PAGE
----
Keto Pumpkin Chocolate Chip Cookies

Keto Pumpkin Chocolate Chip Cookies

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Yay! Fall is here! I absolutely love fall, with its gorgeous leaves, cooler temperatures, and all the yummy comfort food. Pumpkin desserts are one of my favorite things about fall!

I don’t bake much during the summer, because it’s hot and because we like to eat fresh garden produce. But then fall hits, with it’s cooler temperatures, and I always get a sudden hankering for baking.

Luckily, since I stopped eating grains about 5 years ago, (when I was diagnosed with Hashimoto’s) and then went low-carb, I’ve learned how to convert most of my favorite recipes to Keto.

Pumpkin chocolate chip cookies are the first recipe I made over to gluten-free and sugar-free. I often don’t mind making my family regular desserts and just not eating them myself. But these cookies were always really hard to resist.

They aren’t terribly sweet, so you might want to snitch a bit of the dough before cooking and see if you want to increase the erythritol a bit.

These keto pumpkin chocolate chip cookies are soft and chewy, and since the carbs mainly come from the nutritious pumpkin, they aren’t so bad. I use Lily’s chocolate chips and sweeten the cookies with erythritol and stevia. Canned or fresh pumpkin will work interchangeably, but if you cook a fresh pumpkin, squeeze the excess moisture out after you puree it.

I’ve tried using the sugar-free chocolate chips from Walmart, since they’re cheaper, but they are made with malitol, a sugar alcohol that gives me severe gastric troubles. I can’t even eat three measly chocolate chips in a single cookie. I feel fine eating the Lily’s, and it almost helps that they’re expensive — I eat a whole lot less!

This recipe makes 3-dozen large cookies. I just freeze them all so I can have a treat with my family without always having to bake myself a separate treat.


KETO Pumpkin Chocolate Chip CookiesBlend together (I use this “>immersion blender):

Make a well in the center for the dry ingredients:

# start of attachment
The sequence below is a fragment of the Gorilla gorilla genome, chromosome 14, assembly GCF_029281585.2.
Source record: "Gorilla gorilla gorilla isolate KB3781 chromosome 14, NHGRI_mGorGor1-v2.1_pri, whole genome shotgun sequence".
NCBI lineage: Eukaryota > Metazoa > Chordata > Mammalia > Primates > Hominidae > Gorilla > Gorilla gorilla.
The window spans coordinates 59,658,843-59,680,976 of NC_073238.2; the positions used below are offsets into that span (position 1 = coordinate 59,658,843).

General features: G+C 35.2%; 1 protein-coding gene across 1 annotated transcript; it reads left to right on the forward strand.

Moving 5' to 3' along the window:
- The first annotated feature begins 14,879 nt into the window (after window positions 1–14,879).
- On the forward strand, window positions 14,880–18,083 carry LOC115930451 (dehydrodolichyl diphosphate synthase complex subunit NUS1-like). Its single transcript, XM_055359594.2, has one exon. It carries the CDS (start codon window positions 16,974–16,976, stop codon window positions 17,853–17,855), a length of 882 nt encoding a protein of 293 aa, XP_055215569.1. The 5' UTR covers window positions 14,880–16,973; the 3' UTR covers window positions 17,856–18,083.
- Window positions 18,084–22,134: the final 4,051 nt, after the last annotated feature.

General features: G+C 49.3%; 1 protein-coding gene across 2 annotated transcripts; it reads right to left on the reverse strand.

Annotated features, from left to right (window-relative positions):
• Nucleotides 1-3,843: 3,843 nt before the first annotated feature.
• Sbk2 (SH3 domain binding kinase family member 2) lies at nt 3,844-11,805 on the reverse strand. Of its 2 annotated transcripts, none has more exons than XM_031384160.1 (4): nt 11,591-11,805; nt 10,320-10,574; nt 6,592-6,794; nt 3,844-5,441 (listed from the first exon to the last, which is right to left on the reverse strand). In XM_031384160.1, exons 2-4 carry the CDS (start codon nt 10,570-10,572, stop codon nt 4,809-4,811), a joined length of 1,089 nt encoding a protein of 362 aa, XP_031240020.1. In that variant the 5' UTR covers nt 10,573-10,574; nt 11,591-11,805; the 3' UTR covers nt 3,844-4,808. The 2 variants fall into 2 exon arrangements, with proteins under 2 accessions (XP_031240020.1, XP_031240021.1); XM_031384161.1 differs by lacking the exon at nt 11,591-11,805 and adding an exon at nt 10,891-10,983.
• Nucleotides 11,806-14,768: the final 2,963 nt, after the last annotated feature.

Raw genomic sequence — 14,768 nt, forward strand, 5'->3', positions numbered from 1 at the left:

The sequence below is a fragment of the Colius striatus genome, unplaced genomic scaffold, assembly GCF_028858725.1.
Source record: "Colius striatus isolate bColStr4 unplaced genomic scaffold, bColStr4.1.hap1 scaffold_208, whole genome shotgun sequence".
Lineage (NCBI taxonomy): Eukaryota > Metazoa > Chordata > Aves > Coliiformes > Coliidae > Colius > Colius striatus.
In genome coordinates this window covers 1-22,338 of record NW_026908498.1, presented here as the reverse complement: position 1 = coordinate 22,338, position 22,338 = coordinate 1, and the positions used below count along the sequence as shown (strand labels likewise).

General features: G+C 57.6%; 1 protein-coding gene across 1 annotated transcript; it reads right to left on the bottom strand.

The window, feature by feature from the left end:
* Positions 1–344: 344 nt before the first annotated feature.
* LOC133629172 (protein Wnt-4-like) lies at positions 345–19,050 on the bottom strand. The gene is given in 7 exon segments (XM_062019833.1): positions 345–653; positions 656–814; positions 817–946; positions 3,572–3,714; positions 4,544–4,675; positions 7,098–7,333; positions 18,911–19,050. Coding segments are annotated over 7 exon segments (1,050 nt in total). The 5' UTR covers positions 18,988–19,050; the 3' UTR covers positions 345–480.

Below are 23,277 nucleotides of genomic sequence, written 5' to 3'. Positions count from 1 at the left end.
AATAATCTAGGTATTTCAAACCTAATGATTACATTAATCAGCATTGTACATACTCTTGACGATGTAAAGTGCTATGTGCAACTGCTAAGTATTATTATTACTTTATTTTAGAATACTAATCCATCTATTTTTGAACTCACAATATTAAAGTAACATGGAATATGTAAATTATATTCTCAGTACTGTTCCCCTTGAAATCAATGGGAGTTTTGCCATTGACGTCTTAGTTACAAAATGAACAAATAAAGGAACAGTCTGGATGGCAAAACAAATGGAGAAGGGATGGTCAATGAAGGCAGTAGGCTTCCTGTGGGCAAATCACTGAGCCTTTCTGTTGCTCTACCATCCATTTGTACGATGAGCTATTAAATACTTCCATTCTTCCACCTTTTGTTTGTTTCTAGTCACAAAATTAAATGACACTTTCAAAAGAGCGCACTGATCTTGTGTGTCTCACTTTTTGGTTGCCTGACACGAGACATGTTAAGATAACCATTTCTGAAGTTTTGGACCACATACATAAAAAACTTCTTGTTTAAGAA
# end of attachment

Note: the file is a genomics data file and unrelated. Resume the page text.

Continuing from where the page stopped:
Mix dry ingredients together thoroughly, then mix the dry ingredients into the wet ingredients. Add a bag of Lily’s dark chocolate chips and stir.


Scoop onto a well-greased baking sheet, flatten slightly (coconut flour makes the dough a little stiff, so it won’t spread out like other cookies — thus the need to flatten it) and bake for 15 minutes at 350F.


Just so you know, these cookies are very soft. They travel great frozen, but will fall apart in a lunch pail if not frozen.


Keto pumpkin chocolate chip cookies



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23 thoughts on “Keto Pumpkin Chocolate Chip Cookies”

  • Kinda odd but it’s spring and I was wanting pumpkin cookies so I tried this out…. I substituted half coconut oil for 1/2 the almond butter so it needed more baking time but yes yummy!

    • Why not? Pumpkin is great all year! Glad they turned out yummy — I’m going to have to try that!

  • Can I use swerve instead of stevia? I see Erythritol and stevia both listed, but aren’t they the same thing? Sorry I’m new to keto baking. Can’t wait to try the recipe! Thank you!!

    • Yep, swerve will work great! It’s the same sweetness as sugar, so I’d just try 1/2 c. of swerve in place of the erythritol and the stevia. Stevia is extracted from the leaf of the stevia plant. Depending on the extraction process, it’s usually much sweeter than sugar. It doesn’t affect blood sugar at all, but it does have a bitter aftertaste, which is why it’s often mixed with another sweetener rather than used straight. I don’t usually notice the aftertaste, but my son is really sensitive to it. Erythritol is a sugar alcohol, created when yeast ferments glucose from corn or wheat starch. It also does not affect blood sugar, but it does cause gastric distress in some people. I prefer stevia to sugar alcohols because my gut is very sensitive to sugar alcohol fibers. They cause me to cramp painfully, even in small amounts. As you cook with them, you’ll develop your own preferences and learn how to use them interchangeably. Happy baking!

  • Can you substitute other flours for coconut? I usually have almond on hand. I know they have different properties, absorb liquid differently.

    • Yes, I frequently use almond flour in place of coconut flour, though I haven’t tried this recipe with almond yet. 1 cup of almond flour equals approximately 1/4 cup of coconut flour. In this recipe, I’d mix the cookies up using 1 c. almond flour, then chill the dough for an hour after mixing it all up since almond flour won’t make the dough as stiff as coconut flour. Then I’d bake one batch and see how they turned out. If they spread too much, add another 1/4 c. of almond flour and try again. Happy baking! Let us know how they turn out.

  • Yum! This sounds so amazing. I don’t know why I never paired pumpkin with chocolate before, but it sounds soooo good. I’m going to share with my friend who is doing the Keto diet right now.

    • It does seem like an odd pairing — pumpkin with chocolate — but it works! These keto pumpkin chocolate chip cookies are the bomb!

    • I love figuring out keto versions of my favorite foods — like these pumpkin chocolate chip cookies!

    • Thanks, Colleen! I’m all over these pumpkin chocolate chip cookies every fall, especially now that they’re keto-fied!

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